Why you should chuck your ad campaign

September 22, 2011: 1:53 PM ET

Vying for a customer's mental space is becoming an increasingly crowded rat race. So perhaps the best branding strategy may be to opt out of advertising altogether.

By Shelley DuBois, writer-reporter

FORTUNE -- Look around, anywhere really, and you'll see the upshot of somebody trying to sell you something. Big companies try to cover all the bases -- everything from billboards in Times Square to pithy tweets -- to hit the algorithm that will put their brand on your brain.

It's a rat race, vying for all that mental space, especially when customers are growing more skeptical. The result of the ad deluge is that, for some companies, the best strategy is to opt out.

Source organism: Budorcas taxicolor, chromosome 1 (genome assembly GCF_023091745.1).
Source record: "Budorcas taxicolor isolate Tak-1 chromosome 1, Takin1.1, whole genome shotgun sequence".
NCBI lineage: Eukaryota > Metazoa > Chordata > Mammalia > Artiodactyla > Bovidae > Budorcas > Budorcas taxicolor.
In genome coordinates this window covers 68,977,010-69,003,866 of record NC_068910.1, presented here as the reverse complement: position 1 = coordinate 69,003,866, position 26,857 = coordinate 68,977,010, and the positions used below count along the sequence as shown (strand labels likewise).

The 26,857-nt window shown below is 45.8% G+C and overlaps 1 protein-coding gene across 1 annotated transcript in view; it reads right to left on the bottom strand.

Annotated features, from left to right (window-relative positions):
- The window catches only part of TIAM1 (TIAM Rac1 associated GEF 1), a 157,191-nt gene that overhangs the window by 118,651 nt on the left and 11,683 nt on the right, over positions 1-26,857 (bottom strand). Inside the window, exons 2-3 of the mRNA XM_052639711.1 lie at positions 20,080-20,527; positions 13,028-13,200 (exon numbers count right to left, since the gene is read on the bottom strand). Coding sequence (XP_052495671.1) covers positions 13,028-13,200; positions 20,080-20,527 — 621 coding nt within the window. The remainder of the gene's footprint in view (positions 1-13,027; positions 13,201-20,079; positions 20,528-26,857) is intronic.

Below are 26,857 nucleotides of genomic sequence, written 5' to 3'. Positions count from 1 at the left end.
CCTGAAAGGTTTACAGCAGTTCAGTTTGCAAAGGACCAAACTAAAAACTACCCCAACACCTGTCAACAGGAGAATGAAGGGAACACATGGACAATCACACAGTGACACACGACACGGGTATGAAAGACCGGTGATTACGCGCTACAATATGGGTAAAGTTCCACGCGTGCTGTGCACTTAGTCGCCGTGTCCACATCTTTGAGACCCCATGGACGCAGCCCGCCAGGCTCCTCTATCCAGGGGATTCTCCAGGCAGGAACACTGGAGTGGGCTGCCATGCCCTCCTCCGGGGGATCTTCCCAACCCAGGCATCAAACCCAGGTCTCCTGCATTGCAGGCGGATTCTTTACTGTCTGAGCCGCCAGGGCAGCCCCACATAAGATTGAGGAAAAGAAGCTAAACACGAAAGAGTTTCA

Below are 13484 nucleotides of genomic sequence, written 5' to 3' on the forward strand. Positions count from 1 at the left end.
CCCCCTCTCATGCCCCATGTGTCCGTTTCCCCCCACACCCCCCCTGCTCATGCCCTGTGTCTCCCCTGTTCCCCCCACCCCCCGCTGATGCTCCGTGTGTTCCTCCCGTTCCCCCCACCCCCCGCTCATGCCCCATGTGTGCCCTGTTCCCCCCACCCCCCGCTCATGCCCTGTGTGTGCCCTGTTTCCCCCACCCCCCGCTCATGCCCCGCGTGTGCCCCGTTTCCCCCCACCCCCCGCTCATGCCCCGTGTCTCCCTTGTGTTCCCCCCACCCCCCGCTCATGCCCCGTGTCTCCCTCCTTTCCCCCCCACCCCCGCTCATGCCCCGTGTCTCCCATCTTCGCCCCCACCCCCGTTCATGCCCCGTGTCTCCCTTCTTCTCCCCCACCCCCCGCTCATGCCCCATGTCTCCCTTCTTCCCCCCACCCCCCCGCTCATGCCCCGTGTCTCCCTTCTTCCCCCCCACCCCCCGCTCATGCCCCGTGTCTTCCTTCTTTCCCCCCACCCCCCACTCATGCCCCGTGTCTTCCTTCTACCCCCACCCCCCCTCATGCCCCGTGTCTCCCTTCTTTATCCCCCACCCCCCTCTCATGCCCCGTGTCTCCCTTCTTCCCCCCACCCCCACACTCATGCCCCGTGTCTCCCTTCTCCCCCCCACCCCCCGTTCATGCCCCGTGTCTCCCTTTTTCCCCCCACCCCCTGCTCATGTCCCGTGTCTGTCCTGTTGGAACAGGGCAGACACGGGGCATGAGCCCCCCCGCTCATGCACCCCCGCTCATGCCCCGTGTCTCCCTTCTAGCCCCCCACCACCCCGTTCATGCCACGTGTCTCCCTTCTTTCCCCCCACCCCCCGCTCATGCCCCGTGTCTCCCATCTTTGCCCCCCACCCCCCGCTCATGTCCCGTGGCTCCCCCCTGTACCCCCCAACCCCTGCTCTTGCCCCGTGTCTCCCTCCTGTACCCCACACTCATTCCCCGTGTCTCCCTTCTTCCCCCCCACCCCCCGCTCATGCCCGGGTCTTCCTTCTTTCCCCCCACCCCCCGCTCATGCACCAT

Take Signature Bank (SBNY), one of the companies on Fortune's 2011 fastest-growing companies list. Without any advertising, it has grown significantly, from about $50 million when it launched in 2001 to $13.1 billion in assets this year. This past quarter, the bank had a net income of $36.6 million, up by 64% from the previous year.

In many ways, the bank is especially suited for the no-ad tactic: it targets New York-based small businesses, and offers clients one point of contact for all banking services. A client can call Signature to set up a line of credit for a business and then ask about financing a house in the Hamptons in the next breath. These aren't customers who chose their bank based off of ads at a Yankee's game, says CEO Joe DePaolo. Instead, they rely on recommendations from friends and associates. More

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